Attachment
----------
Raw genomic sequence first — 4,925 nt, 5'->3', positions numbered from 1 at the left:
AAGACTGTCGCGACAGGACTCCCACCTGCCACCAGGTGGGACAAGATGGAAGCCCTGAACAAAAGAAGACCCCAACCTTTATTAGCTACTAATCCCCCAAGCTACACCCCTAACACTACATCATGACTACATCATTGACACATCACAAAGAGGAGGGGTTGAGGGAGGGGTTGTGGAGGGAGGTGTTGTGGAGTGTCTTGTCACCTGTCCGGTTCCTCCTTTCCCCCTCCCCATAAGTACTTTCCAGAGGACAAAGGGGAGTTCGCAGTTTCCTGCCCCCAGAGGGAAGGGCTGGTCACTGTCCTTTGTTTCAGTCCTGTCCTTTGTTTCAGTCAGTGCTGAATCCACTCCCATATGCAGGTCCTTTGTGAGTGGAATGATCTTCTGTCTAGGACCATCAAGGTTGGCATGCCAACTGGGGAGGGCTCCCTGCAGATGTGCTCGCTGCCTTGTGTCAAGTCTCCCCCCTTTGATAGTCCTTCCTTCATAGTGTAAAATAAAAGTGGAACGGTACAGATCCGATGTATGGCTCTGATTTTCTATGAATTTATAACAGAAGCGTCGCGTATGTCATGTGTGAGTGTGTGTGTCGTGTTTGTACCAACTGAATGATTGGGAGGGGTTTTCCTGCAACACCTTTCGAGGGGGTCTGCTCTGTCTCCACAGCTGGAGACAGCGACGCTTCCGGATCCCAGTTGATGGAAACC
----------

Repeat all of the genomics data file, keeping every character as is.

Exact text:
Raw genomic sequence first — 4,925 nt, 5'->3', positions numbered from 1 at the left:
AAGACTGTCGCGACAGGACTCCCACCTGCCACCAGGTGGGACAAGATGGAAGCCCTGAACAAAAGAAGACCCCAACCTTTATTAGCTACTAATCCCCCAAGCTACACCCCTAACACTACATCATGACTACATCATTGACACATCACAAAGAGGAGGGGTTGAGGGAGGGGTTGTGGAGGGAGGTGTTGTGGAGTGTCTTGTCACCTGTCCGGTTCCTCCTTTCCCCCTCCCCATAAGTACTTTCCAGAGGACAAAGGGGAGTTCGCAGTTTCCTGCCCCCAGAGGGAAGGGCTGGTCACTGTCCTTTGTTTCAGTCCTGTCCTTTGTTTCAGTCAGTGCTGAATCCACTCCCATATGCAGGTCCTTTGTGAGTGGAATGATCTTCTGTCTAGGACCATCAAGGTTGGCATGCCAACTGGGGAGGGCTCCCTGCAGATGTGCTCGCTGCCTTGTGTCAAGTCTCCCCCCTTTGATAGTCCTTCCTTCATAGTGTAAAATAAAAGTGGAACGGTACAGATCCGATGTATGGCTCTGATTTTCTATGAATTTATAACAGAAGCGTCGCGTATGTCATGTGTGAGTGTGTGTGTCGTGTTTGTACCAACTGAATGATTGGGAGGGGTTTTCCTGCAACACCTTTCGAGGGGGTCTGCTCTGTCTCCACAGCTGGAGACAGCGACGCTTCCGGATCCCAGTTGATGGAAACC